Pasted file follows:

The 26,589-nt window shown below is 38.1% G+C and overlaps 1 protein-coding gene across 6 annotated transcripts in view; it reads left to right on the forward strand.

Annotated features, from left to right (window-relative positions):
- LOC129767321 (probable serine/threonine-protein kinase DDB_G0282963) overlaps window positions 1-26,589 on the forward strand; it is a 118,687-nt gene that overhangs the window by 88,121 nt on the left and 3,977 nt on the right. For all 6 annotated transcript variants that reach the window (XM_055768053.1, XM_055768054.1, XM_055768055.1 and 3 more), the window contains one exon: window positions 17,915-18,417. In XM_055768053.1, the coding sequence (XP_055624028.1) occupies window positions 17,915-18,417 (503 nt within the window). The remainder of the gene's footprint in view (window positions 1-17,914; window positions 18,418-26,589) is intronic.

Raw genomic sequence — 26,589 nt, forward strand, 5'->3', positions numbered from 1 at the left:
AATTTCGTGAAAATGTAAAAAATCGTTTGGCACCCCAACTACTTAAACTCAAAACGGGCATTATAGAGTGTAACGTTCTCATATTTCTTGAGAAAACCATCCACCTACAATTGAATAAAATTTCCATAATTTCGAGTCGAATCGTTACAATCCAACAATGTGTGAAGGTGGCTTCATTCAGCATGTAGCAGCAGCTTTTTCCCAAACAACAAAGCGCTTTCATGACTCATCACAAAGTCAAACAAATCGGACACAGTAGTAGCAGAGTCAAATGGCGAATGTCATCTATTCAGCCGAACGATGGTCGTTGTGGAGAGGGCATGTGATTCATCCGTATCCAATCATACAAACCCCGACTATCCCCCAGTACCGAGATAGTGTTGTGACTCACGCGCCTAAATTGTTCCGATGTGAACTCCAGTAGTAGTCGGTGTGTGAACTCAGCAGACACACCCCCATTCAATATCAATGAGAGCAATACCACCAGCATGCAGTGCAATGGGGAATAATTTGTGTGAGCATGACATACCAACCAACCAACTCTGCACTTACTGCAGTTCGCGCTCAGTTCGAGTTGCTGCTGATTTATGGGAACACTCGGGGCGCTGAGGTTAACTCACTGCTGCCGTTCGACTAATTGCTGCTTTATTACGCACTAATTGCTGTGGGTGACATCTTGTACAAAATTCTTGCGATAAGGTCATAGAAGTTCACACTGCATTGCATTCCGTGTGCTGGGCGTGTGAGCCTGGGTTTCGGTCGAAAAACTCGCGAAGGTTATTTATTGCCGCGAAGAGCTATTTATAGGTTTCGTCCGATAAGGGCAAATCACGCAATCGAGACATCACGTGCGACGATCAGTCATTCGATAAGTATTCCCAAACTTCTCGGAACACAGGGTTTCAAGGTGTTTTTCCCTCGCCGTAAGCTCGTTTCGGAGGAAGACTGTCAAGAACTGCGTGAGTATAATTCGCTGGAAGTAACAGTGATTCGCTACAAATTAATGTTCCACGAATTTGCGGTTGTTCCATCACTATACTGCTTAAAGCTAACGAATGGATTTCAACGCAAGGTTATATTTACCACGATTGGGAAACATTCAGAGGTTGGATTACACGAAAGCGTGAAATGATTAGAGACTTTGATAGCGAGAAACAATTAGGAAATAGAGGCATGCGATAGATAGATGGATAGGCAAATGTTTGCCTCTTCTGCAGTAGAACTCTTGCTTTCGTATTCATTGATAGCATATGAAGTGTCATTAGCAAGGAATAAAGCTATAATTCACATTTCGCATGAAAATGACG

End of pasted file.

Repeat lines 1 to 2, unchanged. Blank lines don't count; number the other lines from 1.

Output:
The 26,589-nt window shown below is 38.1% G+C and overlaps 1 protein-coding gene across 6 annotated transcripts in view; it reads left to right on the forward strand.

Annotated features, from left to right (window-relative positions):